Weightlifting is hard. It gets even harder as you get better. It seems to be the notion with a lot of athletes that you don’t need a coach or a coach isn’t worth the money.
I think that some of this comes from how Americans start in the sport of weightlifting. Most people come into the sport later in life with a background in other sports and plenty of strength training. This means that most beginner weightlifters are plenty strong enough to save lifts without even realizing it. This is in part how that thought of ‘’I don’t need a weightlifting coach’’ gets into some people’s heads even though the Snatch and Clean and Jerk are the most complex movements you can do in the gym.
Tailing on that, I don’t think most people realize just how complicated training for weightlifting is. Sure it’s only two movements but the amount of detail that goes into being highly successful at those two movements would amaze anyone.
Ideally a weightlifter has a coach from the get go. This helps the lifter to have guidance and direction and to not engrain any bad habits. A coach can mold a new lifter in whichever way they deem best for that individual.
As a weightlifter continues to improve (or if they decide to get a coach after the beginner stages) a coach becomes even more important to continue progress. To demonstrate this, watch this video:
This is a video of Chase, one of our 77kg lifters leading up to 2015 USAW Nationals. Obviously one lift was a miss and one was a make. Of course his technique isn’t perfect and there are some fixes that need to be made, but both are very makeable attempts. Everything was there: a good pull, a good catch position, plenty of strength and mobility, but he still missed the lift. A coach with some background with this athlete would know that this was a mental miss.
This is the kind of thing that only a coach would be able to see. Without one, the lifter might continue to grind through training without addressing what was wrong in the first place.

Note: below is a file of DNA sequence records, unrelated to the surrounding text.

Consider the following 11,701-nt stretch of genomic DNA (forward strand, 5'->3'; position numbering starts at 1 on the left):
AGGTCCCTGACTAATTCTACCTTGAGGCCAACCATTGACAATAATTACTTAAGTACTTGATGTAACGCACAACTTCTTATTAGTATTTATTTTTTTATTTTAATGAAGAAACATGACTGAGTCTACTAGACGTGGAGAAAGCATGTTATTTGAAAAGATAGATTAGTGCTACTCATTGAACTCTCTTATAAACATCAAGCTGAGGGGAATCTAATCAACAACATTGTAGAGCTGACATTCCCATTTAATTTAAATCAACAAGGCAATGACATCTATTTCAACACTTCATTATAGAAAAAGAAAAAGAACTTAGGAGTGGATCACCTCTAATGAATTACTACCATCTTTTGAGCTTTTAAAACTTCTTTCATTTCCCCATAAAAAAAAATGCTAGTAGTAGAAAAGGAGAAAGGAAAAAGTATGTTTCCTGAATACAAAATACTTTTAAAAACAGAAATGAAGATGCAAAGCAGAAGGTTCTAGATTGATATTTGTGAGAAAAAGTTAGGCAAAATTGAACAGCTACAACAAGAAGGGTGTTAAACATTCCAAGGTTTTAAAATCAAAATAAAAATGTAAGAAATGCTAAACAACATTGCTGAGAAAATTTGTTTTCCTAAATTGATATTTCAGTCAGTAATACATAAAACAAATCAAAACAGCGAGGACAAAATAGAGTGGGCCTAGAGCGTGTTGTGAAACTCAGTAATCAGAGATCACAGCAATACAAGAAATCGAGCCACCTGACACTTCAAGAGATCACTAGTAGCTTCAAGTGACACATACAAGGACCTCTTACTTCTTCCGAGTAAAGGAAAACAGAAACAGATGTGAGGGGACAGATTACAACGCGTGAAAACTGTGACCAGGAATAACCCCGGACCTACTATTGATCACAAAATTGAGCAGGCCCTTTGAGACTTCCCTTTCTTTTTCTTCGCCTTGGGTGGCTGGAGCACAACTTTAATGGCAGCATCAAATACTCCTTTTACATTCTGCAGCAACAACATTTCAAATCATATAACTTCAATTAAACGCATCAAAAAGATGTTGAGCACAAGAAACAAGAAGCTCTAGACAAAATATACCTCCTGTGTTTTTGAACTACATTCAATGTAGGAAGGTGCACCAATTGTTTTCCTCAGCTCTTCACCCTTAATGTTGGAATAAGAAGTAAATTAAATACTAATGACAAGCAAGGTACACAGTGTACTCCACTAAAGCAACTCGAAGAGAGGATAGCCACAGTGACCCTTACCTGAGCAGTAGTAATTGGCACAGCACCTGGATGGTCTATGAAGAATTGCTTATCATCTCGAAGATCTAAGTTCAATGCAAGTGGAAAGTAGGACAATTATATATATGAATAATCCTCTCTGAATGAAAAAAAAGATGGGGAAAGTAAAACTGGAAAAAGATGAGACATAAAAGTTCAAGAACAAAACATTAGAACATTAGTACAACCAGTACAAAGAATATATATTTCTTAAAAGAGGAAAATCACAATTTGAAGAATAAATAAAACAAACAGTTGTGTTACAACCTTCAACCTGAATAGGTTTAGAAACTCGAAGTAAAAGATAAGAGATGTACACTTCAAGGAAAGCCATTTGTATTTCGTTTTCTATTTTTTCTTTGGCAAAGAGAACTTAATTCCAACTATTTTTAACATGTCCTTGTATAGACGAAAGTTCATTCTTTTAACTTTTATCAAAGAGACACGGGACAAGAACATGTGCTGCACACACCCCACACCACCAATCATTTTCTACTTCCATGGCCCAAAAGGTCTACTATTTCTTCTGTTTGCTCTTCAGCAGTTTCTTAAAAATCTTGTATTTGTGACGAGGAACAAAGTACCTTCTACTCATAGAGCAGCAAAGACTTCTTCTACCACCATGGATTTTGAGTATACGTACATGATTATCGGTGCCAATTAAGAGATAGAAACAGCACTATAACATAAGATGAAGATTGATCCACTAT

Now let’s take a look at these two videos of one of our 69kg lifters who hasn’t been lifting quite as long:
Both lifts looked very similar, right? While both lifts aren’t perfect, there are some slight differences that made the first video a make and the second a miss, despite only a 3kg difference.
The biggest thing that Zach did well on the make was “pushing’’ through the top of his lift with his whole foot. When he attempted 83kg, his weight shifted forward and instead of pushing through the top, he pushed forward shifting to his toes too early. Consequently, he drove the bar forward and missed. These are the kinds of things a coach can help you identify and fix.
These videos were taken about 6 weeks after he started training with us, where he was Snatching around 75kg and Clean and Jerking around 100kg. 5 months later, his best lifts are a 93kg Snatch and a 115kg Clean and Jerk.
The purpose of this post isn’t to gloat about the progress our lifters have made, it’s simply to state what is so obvious to the members of our (or any) weightlifting gym. If you want your lifts to continue to improve, you need a coach. They will help objectively guide you through the training process managing not only the physical side, but the mental side as well.
The best thing you can do is find a gym and a coach that you can train with in person. USA Weightlifting has a great tool on their site to aid you with this (http://www.teamusa.org/usa-archery/coaching/find-an-instructor-or-coach). If you don’t have a weightlifting coach nearby (good weightlifting coaches can be scarce), feel free to check out our YouTube channel (www.YouTube.com/c/LiftLabCo1) where we have tons of video giving you coaching cues and demos of different exercises we use.
You can also check out our store at LiftLabCo.com/store. We offer 6 month beginner and intermediate training templates as well as Individualized Online Training for any type of athlete!
If you’d like to come into Lift Lab for a free movement assessment and free trial session(s) of any of our services, send an e-mail to email@example.com!